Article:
Shmot - Keeping your name 
© 2016 S.H. Parker

The book of Shmot (Exodus) opens with

 וְאֵלֶּה שְׁמוֹת בְּנֵי יִשְׂרָאֵלּ These are the names of the children of Israel (1:1)

My teacher, Rabbi Gedalyah Engel of blessed memory, taught that this pasuk teaches us that Jacob's descendants did not change their names while in Egypt. They kept their language. They did not assimilate. They did not acculturate. They retained their social, cultural and religious identity.

Given that this pasuk occurs at the beginning of Israel's sojourn in Egypt, this is a remarkable insight. But the evidence is that Israel did the same thing, maintained their language, in the Babylonian ("eastern") exile (see "How Hebrew Became a Holy Language," Jan Joosten, Biblical Archaeology Review, 43/1, January-February 2017).

Further, given what we know now about middle-/late Bronze age Egypt, this is an even more remarkable fact.

We know that western Semites lived, in large numbers, in the eastern Nile delta from at least the 18th century, possibly even the 19th. We know that in the 18th / 17th century horizon, a group of western Semites, known to history as "Hyksos" (rulers of foreign lands, not "shepherd kings"), assumed more and more of the administrative tasks of lower Egypt. By the 17th century, the Hyksos had formally taken over lower Egypt and started their own Pharaohnic dynasty. 

What we know of the Hyksos comes to us from Flavius Josephus and the 3rd century BCE Egyptian history writer, Manetho. Josephus asserts that the Hyksos are Israel's ancestor. Manetho identifies Joseph and his brothers as Hyksos. They tell us that the Hyksos thoroughly assimilated, becoming, as it were, more Egyptian than the Egyptians (inter alia, this explains why Joseph's brothers could not identify him; he no longer resembled a Canaanite, he was completely Egyptian in appearance).

The picture that emerges is that our progenitors completely assimilated/acculturated. But not the children. They kept their names.

Joseph dies and we immediately read:

וּבְנֵי יִשְׂרָאֵל, פָּרוּ וַיִּשְׁרְצוּ וַיִּרְבּוּ וַיַּעַצְמוּ--בִּמְאֹד מְאֹד; וַתִּמָּלֵא הָאָרֶץ, אֹתָם. [And] the children of Israel were fruitful and increased abundantly and multiplied and waxed exceeding mighty; and the land was filled with them. (1:7)

On this passage, RASHI comments that וַיַּעַצְמו ... וַיִּשְׁרְצוּ ("fruitful ... multiplied") indicates that they bore six children at each birth. Rosenbaum and Silverman ("the Silverman RASHI") add "an exaggeration, of course, but suggesting extraordinary fertility." Chabad.org offers no further comment.

I'm not quite sure what to make of RASHI's drosh here. But I think it safe to assume that neither his wife nor his daughters (he had three) were involved in editing or proofreading this.

  וַיָּקָם מֶלֶךְ-חָדָשׁ, עַל-מִצְרָיִם, אֲשֶׁר לֹא-יָדַע, אֶת-יוֹסֵף There rose up a new king over Egypt, who did not know Joseph. (1:8)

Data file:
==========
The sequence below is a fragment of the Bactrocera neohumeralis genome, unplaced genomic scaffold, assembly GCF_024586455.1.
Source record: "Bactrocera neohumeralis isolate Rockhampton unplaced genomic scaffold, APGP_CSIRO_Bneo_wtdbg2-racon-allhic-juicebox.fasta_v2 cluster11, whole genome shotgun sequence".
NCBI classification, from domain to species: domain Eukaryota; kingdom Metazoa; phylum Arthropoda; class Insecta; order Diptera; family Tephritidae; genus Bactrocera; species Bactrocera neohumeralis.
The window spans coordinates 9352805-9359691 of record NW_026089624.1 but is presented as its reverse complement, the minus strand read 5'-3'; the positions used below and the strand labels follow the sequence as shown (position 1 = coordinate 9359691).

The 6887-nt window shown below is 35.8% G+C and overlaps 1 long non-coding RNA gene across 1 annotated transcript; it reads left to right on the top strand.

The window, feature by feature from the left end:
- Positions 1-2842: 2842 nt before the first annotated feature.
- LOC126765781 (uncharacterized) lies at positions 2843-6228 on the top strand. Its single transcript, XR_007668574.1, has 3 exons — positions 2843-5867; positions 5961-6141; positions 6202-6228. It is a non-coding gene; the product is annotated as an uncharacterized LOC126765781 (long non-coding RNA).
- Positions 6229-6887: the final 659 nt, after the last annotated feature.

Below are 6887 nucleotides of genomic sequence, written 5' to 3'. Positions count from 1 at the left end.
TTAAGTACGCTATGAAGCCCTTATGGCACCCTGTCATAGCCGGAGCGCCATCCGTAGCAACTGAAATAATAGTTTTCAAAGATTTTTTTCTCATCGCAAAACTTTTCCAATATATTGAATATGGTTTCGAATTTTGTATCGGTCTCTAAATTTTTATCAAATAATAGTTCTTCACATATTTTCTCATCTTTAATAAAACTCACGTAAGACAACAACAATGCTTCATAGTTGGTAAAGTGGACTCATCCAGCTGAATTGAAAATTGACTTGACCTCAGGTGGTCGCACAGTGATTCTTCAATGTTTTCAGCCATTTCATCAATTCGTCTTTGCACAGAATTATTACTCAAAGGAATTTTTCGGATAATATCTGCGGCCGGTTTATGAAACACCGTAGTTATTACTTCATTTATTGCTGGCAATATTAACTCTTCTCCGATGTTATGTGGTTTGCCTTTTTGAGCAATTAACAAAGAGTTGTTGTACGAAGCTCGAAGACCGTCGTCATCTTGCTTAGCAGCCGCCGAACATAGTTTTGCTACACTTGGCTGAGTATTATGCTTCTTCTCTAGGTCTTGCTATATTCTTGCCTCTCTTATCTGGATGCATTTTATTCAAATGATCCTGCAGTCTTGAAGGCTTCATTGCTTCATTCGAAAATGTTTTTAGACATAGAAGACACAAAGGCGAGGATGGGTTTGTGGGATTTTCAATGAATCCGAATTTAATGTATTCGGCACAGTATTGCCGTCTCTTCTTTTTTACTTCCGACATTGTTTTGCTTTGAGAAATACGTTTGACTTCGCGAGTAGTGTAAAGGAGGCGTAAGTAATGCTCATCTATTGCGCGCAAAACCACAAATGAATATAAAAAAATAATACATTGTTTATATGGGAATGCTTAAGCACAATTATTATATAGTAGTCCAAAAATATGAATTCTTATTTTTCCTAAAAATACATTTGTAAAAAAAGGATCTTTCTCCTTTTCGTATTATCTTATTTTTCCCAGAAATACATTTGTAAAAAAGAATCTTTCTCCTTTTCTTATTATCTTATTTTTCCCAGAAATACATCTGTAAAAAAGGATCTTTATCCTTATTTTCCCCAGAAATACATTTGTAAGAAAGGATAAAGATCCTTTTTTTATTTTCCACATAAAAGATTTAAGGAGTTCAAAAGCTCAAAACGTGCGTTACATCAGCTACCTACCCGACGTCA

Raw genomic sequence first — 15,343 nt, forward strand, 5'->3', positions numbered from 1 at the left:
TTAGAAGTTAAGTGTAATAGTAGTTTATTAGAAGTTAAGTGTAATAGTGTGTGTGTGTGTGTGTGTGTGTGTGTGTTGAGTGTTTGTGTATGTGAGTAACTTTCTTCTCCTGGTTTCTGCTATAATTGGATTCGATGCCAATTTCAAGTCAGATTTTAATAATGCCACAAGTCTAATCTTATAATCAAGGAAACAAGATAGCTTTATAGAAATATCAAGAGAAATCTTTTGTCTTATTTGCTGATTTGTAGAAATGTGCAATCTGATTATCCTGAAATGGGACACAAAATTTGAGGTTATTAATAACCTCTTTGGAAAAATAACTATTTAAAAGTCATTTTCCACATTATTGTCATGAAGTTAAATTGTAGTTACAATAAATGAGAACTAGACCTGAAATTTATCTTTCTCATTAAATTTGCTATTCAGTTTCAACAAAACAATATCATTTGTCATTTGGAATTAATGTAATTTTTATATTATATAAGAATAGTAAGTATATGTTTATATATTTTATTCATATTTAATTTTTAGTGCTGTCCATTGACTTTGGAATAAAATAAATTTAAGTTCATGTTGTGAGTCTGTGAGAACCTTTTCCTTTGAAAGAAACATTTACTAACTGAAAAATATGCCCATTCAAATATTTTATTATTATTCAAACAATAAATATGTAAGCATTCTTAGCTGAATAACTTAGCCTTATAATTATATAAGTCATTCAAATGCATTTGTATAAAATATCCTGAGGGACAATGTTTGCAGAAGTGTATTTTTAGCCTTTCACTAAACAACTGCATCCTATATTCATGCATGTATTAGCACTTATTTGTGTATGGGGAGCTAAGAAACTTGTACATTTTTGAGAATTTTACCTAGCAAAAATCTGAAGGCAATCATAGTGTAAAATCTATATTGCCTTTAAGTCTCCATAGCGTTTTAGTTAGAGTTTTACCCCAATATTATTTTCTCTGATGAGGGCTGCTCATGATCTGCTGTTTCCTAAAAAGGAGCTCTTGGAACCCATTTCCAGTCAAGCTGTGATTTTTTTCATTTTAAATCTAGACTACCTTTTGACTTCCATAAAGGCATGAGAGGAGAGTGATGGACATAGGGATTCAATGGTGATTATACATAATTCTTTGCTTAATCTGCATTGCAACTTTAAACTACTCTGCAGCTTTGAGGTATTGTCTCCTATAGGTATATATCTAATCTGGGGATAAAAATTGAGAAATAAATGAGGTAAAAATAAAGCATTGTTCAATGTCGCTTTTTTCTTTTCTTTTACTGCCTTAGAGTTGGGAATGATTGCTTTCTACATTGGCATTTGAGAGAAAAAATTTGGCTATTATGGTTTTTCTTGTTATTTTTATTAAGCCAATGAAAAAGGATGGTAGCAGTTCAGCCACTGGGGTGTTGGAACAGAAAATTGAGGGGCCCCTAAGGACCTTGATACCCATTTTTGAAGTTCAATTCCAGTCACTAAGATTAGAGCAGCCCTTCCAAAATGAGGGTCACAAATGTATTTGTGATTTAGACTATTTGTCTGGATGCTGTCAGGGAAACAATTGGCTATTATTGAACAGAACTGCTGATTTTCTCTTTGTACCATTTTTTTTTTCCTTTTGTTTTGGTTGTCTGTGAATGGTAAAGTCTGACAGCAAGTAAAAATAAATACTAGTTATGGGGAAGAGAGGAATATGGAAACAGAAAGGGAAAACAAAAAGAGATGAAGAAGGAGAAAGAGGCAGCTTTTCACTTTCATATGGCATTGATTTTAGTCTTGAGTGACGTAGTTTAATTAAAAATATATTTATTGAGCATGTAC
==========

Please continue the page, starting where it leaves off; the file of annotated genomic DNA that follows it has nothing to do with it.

To this, RASHI makes a most unexpected remark. He notes a dispute between Rav and Samuel. One of these Amoraim claims that this unnamed king really is a new king. The other claims that he was not "new" - since Torah does not inform us of the death of a Pharaoh (see Sotah 11a, Exod. Rabbah 1:8) - but his policies and ruling changed.

What's so remarkable? Why the hair-splitting over whether or not we're informed that one Pharaoh had died and another had assumed power?

Well, as it turns out, there is a likely case - in the time period covered by the Joseph cycle - where a Pharaoh was deposed or abdicated, thus left office without dying, and was replaced ... a new Pharaoh without a death notice.

Amenhotep IV, under the regnal name Akhenaton, unilaterally imposed a strict monotheistic religion on Egypt. He forcibly closed all temples not dedicated to the Aten. And because he held that he was the sole medium to the Aten, the only one who could communicate with god, this means that he closed all temples in Egypt except his own at Akhetaton (Amarna - does any of this sound suspiciously like Josiah's reforms and the Ahronid priests' claims about the only acceptable methods of communicating with God?). At first, the army maintained order against the displaced priests and the unhappy nobility. Eventually, even the army turned against Akhenaton.

He was deposed. There is no record, anywhere, of his death. Given the ... unpleasant things Egyptians have to say about Akhenaton, we should certainly expect to hear celebrations of his death. We don't. His son, by a secondary wife, took over (after promising to restore the old gods, i.e., restore the priests to their former power). The son was Tutankhamun .

In any case, we have a clear case of a new Pharaoh coming to power without a death notice for his predecessor. Is Tutankhamun, or one of his successors, the Pharaoh who did not know Joseph?

Not likely.

Long before Akhenaton (14th century BCE) - though mid-14th century is right at the traditional Rabbinic dating of the exodus, see I Kings 6:1 - Egypt was known to subject Canaanites to corvée (impressment) and, sometimes, to full enslavement for centuries.  The Pharaoh who did not know Joseph?-Most likely an aetiological device to bridge the successes of Joseph to the fact of enslavement (which most likely was corvée, not full enslavement, and we may infer the same from Torah's own accounts later when Israel complains of the wilderness hardships and compares life unfavorably with life in Egypt).

Through all this, through all these upheavals, they did not forget their names. Moses hid who he was. Reuel's daughters say:

They replied, "An Egyptian man rescued us from the hand[s] of the shepherds...."   ןָ אִ֣ישׁ מִצְרִ֔י הִצִּילָ֖נוּ מִיַּ֣ד הָֽרֹעִ֑יםֹ

He never says that he isn't an Egyptian. Never.

I guess the rules are different for slow of tongue and of speech prophets. But the rest of us remembered who we were.